The present disclosure is related to the technical field of vascular medicine, more particular to the field of treatments for varicose veins and other vascular problems such as e.g. spider veins and / or haemorrhoids.
Specifically, the present disclosure relates to devices, systems, kits and methods for obtaining a foam, which can be used for the treatment of the affected veins. The present disclosure further relates to the composition of the foam itself obtained by any of the procedures described throughout present disclosure, as well as the use of the devices, systems and kits in order to treat varicose veins and other vascular problems such as e.g. spider veins and/or haemorrhoids.
Varicose veins occur when the venous valves (which prevent the backflow of blood) do not work properly. As a result, the vein walls are weakened, and they can become deformed and dilated. Due to the fact that the valves do not work properly, the blood may recirculate and short-circuits may be created. Subsequently, the veins may become progressively dilated. In this way, the varicose veins can become more visible, and can be full of bends and become more voluminous. The evolution of this pathology may lead to consequences beyond the cosmetic ones, such as discoloration of the skin, pain and swelling of the extremities due to the effect of the venous hypertension.
According to the Spanish Society of Angiology and Vascular Surgery (SEACV) in Spain, varicose veins affect from 30 to 33 % of the adult population in industrialized countries.
The veins most commonly affected are those located in the legs, although varicose veins may occur interiorly as well: e.g. varicose veins in the esophagus, around organs located in the pelvis (pelvic and ovarian varicose veins) or at or near the most distal part of the digestive tube, near the anus (haemorrhoids).
Nowadays, there are many different treatments and/or strategies in order to mitigate or eliminate these problems. Among them, we can find surgical methods. These surgical methods are related to the surgical extraction of the affected veins using classical surgery. This technique has been employed for over 100 years. This technique is based on making different skin incisions with subsequent clamping, ligation and stripping of the venous segments affected. This technique is performed under spinal anesthesia (infiltration of the spinal space) in order to obtain the anesthesia of both limbs, as well as with local or nerve block anesthesia to anesthetize more limited areas.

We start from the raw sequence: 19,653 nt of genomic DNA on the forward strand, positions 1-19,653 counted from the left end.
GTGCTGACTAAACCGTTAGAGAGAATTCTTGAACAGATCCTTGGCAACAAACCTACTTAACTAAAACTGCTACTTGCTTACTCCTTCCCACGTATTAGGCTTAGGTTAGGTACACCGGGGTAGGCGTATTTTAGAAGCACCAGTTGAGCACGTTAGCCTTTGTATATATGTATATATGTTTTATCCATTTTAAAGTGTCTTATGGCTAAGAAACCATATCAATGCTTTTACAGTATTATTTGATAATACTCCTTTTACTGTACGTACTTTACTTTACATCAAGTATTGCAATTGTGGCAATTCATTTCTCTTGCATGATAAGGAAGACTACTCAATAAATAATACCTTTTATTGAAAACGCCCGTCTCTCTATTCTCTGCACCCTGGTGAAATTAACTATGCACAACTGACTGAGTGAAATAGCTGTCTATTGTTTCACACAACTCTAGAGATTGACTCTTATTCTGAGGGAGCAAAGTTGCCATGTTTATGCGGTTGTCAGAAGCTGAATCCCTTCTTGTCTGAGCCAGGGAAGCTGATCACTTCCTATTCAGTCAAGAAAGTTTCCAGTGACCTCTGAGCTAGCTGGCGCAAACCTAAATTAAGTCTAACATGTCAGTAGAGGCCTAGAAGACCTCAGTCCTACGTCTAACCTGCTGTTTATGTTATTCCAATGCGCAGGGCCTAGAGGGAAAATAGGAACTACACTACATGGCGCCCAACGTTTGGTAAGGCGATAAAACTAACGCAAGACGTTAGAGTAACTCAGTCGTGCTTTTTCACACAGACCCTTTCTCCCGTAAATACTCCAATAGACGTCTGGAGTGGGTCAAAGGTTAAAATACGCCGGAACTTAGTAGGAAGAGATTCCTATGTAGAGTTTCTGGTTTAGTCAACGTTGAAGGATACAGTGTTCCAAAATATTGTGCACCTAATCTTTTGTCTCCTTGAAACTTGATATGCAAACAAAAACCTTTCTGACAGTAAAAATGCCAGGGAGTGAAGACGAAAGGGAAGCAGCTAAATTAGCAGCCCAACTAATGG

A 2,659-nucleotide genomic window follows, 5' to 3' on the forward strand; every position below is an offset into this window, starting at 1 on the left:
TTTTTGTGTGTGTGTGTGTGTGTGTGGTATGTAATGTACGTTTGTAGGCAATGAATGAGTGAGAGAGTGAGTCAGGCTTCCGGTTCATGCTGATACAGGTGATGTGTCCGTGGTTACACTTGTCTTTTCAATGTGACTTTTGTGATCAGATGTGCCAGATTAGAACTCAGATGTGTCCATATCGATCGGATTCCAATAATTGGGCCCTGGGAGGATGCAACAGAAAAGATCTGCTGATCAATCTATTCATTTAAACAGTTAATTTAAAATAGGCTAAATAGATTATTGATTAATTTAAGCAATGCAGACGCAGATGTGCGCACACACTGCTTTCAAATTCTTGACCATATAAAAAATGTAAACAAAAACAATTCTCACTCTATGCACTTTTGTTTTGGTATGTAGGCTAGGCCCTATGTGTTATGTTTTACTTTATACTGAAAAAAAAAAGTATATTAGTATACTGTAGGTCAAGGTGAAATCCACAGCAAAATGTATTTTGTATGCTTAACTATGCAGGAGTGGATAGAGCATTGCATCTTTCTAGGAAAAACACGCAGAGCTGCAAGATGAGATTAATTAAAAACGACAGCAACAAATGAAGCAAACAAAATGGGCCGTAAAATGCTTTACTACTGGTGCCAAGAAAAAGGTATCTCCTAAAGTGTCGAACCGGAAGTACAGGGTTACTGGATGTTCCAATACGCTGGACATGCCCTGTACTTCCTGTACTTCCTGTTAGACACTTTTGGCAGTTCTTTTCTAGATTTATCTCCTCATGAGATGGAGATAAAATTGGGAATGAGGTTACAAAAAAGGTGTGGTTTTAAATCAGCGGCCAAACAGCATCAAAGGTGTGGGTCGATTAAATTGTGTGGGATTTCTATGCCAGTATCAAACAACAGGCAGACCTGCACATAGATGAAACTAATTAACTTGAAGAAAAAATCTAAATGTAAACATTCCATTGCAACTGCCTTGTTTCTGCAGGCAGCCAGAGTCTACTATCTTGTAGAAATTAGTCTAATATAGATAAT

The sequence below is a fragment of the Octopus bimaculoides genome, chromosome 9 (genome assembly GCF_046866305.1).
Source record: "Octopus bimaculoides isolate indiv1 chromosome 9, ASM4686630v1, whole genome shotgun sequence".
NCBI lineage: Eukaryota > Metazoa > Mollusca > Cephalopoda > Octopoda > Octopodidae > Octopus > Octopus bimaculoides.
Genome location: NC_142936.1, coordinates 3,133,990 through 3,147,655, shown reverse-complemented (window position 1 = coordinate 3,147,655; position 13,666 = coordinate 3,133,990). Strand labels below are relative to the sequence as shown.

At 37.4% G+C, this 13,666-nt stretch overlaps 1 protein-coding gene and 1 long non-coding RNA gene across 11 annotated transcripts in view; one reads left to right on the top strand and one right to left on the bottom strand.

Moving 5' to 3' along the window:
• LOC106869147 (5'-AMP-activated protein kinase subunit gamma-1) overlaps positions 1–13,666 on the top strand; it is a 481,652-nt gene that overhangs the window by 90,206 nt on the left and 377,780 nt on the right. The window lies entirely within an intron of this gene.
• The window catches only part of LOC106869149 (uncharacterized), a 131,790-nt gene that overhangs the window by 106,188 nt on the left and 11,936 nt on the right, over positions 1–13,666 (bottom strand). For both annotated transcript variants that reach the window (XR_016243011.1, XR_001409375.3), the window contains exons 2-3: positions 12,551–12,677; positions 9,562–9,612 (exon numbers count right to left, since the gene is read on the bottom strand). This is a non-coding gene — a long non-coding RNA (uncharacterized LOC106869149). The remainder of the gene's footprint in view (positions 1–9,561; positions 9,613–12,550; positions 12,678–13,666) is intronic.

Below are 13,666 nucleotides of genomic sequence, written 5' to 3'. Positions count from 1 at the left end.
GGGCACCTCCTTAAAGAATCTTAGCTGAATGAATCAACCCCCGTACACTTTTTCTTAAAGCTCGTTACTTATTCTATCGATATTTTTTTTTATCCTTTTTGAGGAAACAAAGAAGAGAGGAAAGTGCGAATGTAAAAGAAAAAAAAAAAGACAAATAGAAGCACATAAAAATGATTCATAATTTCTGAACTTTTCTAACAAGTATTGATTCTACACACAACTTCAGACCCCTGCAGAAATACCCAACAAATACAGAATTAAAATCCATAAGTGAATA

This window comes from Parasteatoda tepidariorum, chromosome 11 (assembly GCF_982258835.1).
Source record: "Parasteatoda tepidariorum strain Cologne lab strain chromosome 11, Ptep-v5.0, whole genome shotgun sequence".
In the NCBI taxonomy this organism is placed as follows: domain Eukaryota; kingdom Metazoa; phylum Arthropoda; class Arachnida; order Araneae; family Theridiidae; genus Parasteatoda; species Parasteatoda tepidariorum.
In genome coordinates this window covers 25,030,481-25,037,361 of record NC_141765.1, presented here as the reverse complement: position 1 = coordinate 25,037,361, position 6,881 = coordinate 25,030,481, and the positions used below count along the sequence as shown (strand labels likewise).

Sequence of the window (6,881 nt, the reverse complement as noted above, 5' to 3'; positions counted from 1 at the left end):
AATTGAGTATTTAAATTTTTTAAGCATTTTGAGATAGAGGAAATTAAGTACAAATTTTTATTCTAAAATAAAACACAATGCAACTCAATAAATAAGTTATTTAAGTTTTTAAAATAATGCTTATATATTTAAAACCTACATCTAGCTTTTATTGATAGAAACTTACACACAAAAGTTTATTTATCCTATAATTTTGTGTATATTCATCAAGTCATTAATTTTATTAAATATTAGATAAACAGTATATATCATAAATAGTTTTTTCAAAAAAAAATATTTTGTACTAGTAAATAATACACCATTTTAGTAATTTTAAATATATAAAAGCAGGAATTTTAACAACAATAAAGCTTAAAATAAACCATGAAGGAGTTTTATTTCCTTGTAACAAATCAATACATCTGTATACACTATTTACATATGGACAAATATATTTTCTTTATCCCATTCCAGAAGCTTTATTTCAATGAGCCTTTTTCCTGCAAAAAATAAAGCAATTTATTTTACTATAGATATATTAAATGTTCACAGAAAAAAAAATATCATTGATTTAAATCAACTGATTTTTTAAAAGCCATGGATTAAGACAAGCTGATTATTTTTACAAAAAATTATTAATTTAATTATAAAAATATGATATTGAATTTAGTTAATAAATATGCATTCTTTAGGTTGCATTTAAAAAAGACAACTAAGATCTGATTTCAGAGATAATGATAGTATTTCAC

In the late 1990's, there was an important advance regarding the treatment of this disease because the varicose veins were treated with less invasive techniques such as the endovenous techniques. Among these new methods, it is important to highlight intravenous procedures that apply heat through a catheter (endolaser or radio frequency systems).
These systems were able to reduce injuries due to the fact that the methods are usually performed under ultrasound guidance. The effect to the veins was produced by the release of heat or electricity from inside the vein, thus an internal injury into the vein may be produced. This way, a thrombosis of the veins was achieved.
In summary, in the late 1990's and early 2000 a trend was found to minimize the aggressiveness varicose veins treatments. Of all the new emerged techniques, the sclerotherapy seems to be the less invasive and the one which can be applied to practically any type of varicose veins.
For this reason, in recent years, this procedure has been developed a lot and it has been found a growing interest from the scientific community in order to obtain methods suitable for the manufacture of a foam in a safe and convenient way.
Sclerotherapy involves the injection of a liquid with the ability to irritate the vascular endothelium (a thin layer or lining inside the vein that is in contact with the bloodstream).
This drug or liquid medicine can become a foam when shaken. The products internationally approved for this use are lauromacrogol (also known named as polidocanol and commercially available as etoxiesclerol), and sodium tetradecyl sulfate.
The effect produced by the foam on the endothelium involves the injury of the cell layer, thereby the thrombosis of its content is produced. Later, this vein suffers a fibrosis process (retraction and disposal) and the vein eventually may disappear after several months.
This process can be faster or slower depending on the size of the vein or the potency of the varicose agent. Therefore, it is sometimes necessary to apply several sessions on the vein.